Backcountry bacteria can be as small as .2 microns. Viruses, on the other hand, are about 100 times smaller than bacteria (.004 to .1 microns).  If a person could remove microbes from the water that were .1 microns or smaller you would begin to step into the world of truly safe water.

The Water Quality Association tells us that a combination of both chemical and physical methods of disinfecting water can eliminate up to 99.9999% of microorganisms. Chemical disinfection includes chlorine, iodine, bromine, and ozone. Physical methods include filters, ultraviolet light, and distillation. The CDC agrees with these findings.

Symptoms of taking in bad water could be delayed up to a couple days and it can last weeks, which can be dangerous enough to require medical help. These symptoms include:

  • Fatigue
  • Dehydration
  • Messy stools - diarrhea
  • Abdominal cramps
  • Confusion
  • Lack of appetite
  • Weight loss
  • Fever
  • Vomiting
  • Flu-like symptoms

There are many contributing factors to how effective filtration and purification methods and systems can be. These include temperature, treatment method and duration, density of the contaminates, application of purification methods, cross contamination potential, the immune system of the recipient, etc. But there are certain steps we can take to minimize the likelihood of getting the crud in the wild due to bad water. Here are a few tips:

Understand the environment. If you are hiking where there are herds of cattle or a dense population of wildlife, you will have an increased potential for contaminated water in the environment. You’ll need to plan your water treatment methods accordingly.

Understand the capability of your treatment method. Know the effective rating of the filter or the purification system you are using and square that against the environmental conditions. If your method does not exceed what the environment may introduce, you should step it up to a more effective method.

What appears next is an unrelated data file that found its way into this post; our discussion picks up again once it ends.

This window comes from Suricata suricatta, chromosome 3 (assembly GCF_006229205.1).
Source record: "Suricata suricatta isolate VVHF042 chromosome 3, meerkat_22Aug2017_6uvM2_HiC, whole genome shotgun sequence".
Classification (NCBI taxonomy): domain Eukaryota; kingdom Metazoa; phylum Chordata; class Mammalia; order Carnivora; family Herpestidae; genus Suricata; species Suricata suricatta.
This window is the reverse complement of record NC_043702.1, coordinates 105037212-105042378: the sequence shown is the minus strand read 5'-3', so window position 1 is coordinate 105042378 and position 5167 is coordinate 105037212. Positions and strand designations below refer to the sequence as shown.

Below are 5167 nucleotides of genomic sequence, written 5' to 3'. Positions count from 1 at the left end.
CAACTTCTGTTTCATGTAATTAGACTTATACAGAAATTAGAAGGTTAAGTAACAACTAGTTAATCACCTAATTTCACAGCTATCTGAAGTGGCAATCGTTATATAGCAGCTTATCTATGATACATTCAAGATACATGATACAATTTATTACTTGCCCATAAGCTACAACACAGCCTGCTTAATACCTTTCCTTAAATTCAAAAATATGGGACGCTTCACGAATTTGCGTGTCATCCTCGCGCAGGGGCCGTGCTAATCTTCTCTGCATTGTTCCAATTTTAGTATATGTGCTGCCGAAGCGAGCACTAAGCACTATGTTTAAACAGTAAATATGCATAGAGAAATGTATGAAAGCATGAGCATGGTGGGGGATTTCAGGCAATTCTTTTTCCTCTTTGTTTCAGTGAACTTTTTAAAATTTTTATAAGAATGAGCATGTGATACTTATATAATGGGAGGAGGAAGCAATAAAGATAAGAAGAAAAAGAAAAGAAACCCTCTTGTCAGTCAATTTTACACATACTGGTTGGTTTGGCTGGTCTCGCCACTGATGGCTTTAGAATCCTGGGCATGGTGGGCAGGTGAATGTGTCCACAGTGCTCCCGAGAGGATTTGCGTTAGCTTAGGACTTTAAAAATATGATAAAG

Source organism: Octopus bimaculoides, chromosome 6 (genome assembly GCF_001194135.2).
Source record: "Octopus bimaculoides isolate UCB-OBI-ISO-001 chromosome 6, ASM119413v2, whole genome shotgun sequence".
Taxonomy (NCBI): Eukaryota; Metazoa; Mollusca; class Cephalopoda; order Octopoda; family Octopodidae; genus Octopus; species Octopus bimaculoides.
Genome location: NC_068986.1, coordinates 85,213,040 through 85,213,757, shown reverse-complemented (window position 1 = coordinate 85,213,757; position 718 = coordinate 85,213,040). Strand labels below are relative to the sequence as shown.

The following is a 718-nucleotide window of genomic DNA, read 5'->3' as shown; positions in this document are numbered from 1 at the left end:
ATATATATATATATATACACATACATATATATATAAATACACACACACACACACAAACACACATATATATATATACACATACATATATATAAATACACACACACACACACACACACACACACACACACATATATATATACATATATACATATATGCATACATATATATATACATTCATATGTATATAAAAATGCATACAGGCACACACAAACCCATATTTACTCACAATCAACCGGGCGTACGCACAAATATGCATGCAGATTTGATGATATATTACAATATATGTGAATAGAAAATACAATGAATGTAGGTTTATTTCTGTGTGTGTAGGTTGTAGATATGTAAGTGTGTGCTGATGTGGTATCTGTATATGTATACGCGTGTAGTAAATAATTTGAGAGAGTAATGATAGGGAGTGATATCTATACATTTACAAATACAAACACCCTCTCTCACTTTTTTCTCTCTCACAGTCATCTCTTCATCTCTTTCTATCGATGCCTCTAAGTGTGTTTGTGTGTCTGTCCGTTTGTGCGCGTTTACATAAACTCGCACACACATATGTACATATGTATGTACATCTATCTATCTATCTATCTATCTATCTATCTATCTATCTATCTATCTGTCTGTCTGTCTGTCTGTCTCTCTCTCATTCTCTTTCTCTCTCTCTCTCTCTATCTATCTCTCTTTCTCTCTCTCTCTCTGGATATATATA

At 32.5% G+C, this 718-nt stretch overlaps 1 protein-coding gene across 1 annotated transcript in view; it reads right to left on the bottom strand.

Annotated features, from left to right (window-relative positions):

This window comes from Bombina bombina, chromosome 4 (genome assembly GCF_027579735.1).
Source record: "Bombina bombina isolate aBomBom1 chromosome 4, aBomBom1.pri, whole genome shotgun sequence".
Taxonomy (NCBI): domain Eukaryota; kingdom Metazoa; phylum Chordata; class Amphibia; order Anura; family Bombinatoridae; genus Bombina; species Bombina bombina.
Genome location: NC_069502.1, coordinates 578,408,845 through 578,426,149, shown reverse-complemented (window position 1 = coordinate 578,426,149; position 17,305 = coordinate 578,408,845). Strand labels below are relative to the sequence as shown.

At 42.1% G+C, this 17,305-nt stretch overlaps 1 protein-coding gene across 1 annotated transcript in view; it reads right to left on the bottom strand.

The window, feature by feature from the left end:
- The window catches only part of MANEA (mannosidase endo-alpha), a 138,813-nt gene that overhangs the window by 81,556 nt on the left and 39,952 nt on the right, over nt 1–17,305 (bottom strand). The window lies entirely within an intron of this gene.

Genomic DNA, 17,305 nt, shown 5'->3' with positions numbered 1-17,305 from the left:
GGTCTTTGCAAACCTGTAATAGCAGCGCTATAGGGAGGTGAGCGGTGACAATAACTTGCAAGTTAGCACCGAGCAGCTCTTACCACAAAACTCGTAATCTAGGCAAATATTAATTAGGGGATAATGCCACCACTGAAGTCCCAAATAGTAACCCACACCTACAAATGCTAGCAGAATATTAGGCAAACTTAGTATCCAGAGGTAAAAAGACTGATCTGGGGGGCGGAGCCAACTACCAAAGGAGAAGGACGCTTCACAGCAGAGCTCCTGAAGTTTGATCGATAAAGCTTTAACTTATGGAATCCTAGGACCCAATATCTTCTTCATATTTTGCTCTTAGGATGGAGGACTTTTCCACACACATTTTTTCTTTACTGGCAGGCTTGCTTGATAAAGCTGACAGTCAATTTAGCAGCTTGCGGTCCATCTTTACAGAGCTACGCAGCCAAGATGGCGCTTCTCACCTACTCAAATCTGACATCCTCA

Plan for worst case. Carry a filter and chemical/UV option. If your filter fails, you have a backup. Or you can do both types of treatments to be extra careful.

I’ve listed below a few of the more common water treatment systems commonly used in the backcountry. I hope you find this list helpful in your decision making. And I hope what you choose is at least good enough.


System

Type

Micron Rating

Weight

Lifestraw

Filter

.2 microns - Filters "probably" most backcountry bacteria, not effective for backcountry viruses

2 oz

Steripen Classic 3 with prefilter

UV purifier

If applied according to the instructions the device manages a satisfactory inactivation of bacteria. See article.

4.8 oz

MSR Guardian

Pump filter purifier

.02 microns. Effect on backcountry bacteria and all common backcountry viruses.

25 oz

Grayl Ultralight Purifier

Water bottle purifier

No micron rating advertised – but likely .02 microns.  Effect on backcountry bacteria and all common backcountry viruses.

11.45 oz

Sawyer Squeeze

Filter

.1 microns. Effect on all backcountry bacteria and most common backcountry viruses.

3 oz

Aquamira Drops

Chlorine Dioxide drops

Does not get rid of particles but with the right amount of time can kill bacteria, viruses, and protozoans like Cryptosporidium and Giardia.

3.2 oz

Katadyn Micropur Tablets

Chlorine Dioxide tablets

Does not get rid of particles but with the right amount of time (hours) can kill bacteria, viruses, and protozoans like Cryptosporidium and Giardia.

.35 oz

Potable Aqua Tablets

Iodine tablets

Effective on bacteria and viruses; will not kill Giardia or Cryptosporidium

2.27 oz

Katadyn BeFree

Filter

.1 microns. Effect on all backcountry bacteria and most common backcountry viruses.

2.3 oz

Platypus GravityWorks

Gravity filter

.2 microns. Filters "probably" most backcountry bacteria, not effective for all viruses.

11.5 oz